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Single-Use Bag Ban

In October 2017 the Victorian Government announced their intention to ban single-use, light-weight plastic shopping bags but as of July 2018 no legislation has been passed to put this ban into effect.

Polyethylene, the plastic which makes up single-use bags, first made its appearance in the 1950's when it was used to make small sandwich bags. Making bags from polyethylene plastic was cheaper compared to paper, they were stronger and waterproof. But it wasn't until 1976, when the single-use bag was introduced in major American supermarkets that the switch from brown paper bags to plastic began. When the single-use plastic bag was first introduced there were differing opinions; suburban dwellers preferred the flat-bottom brown paper bag as it could easily be packed into vehicles whereas city shoppers enjoyed the convenience and ease of carrying a plastic two handled plastic bag. Despite differing opinions by 1985 the majority of retailers had single-use plastic bags and customers adapted to this change.

The working life of a single-use plastic bag is estimated at 15 minutes, from shop, home and ultimately the garbage, or worse, littered into our environment.

Unlike other materials, plastics don't decompose but instead break up into smaller and smaller pieces, called micro-plastics, which get carried into our waterways and consumed by wildlife. It was in 1997 that the Great Pacific Garbage Patch was discovered, an area in the ocean which has gathered different materials and debris due to ocean currents. Home to 80,000 tonnes of discarded plastic, this discovery led to plastic becoming a real environmental concern.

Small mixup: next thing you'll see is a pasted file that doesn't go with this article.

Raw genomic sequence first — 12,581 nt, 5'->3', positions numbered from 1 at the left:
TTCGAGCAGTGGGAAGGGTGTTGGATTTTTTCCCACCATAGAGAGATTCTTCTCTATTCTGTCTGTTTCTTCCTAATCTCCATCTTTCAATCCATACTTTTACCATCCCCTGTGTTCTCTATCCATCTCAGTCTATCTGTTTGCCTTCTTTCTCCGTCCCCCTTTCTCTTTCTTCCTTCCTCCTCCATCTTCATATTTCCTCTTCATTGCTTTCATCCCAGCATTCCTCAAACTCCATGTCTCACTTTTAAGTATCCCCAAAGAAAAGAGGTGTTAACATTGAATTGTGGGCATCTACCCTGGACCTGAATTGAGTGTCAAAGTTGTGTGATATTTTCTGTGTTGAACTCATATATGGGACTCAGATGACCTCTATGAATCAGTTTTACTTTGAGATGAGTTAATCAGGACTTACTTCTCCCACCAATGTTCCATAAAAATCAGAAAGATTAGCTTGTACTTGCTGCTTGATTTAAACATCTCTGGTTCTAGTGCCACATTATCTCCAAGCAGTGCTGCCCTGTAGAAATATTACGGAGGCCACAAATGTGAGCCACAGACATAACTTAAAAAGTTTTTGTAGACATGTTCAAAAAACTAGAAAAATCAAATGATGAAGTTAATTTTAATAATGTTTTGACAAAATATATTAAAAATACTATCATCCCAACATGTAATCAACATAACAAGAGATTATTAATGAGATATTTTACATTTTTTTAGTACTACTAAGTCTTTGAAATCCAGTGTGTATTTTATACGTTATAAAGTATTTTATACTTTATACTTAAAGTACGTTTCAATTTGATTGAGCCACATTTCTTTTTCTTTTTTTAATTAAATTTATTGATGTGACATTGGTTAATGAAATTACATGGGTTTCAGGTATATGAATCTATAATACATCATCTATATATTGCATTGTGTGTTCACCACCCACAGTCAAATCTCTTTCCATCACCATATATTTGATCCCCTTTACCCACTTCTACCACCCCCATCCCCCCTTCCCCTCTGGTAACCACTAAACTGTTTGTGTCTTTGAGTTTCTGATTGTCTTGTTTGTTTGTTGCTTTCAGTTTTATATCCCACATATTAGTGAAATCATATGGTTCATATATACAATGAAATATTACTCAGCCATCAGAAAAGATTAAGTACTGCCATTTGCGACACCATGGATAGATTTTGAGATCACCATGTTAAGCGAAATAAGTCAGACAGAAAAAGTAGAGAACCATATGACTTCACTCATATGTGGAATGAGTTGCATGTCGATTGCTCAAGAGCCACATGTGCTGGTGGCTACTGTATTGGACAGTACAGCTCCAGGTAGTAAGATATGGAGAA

Despite the ban on single-use plastic bags not being legislated in Victoria yet, as of July 2018 both Coles and Woolworths stores nationwide will no longer supply single-use plastic bags. Customers can bring their own bags, purchase re-usable bags for $0.99 or multiple-use thick plastic bags for $0.15.

Glenferrie Hawthorn's local butcher, Gourmet Meats, are investigating their options to reduce their use of plastics as much as possible. In the mean time they have switched to paper carry bags, however will still use plastic freezer bags for raw meat.

Bakers Delight will also be ditching single-use plastic bags and instead offering a multiple-use thick plastic bag for $0.10. Plastic will still be used for packages and loafs of cut bread.

Replacing single-use plastic bags that are 35 microns or less with thicker plastic bags will not necessarily reduce plastic consumption. Thick plastic bags use more plastic to be produced, will take longer to break down and can still be harmful to the environment in the long term.To reduce plastic consumption the key is to continuously reuse the thick plastic bags or better still, avoid the use of plastic and instead opt for reusable bags.

The ACT banned single-use plastic bags in November 2011 and a report in 2014 found that plastic bag waste in landfill decreased by about one third.

If you find you do have single-use plastic bags and soft plastics in your household be mindful of how you dispose of these, take them to be recycled at the proper facilities.

The plastic bag ban movement is growing. International Plastic Bag Free Day on 3 July aims to raise awareness of the environmental impact of the single-use plastic bag.

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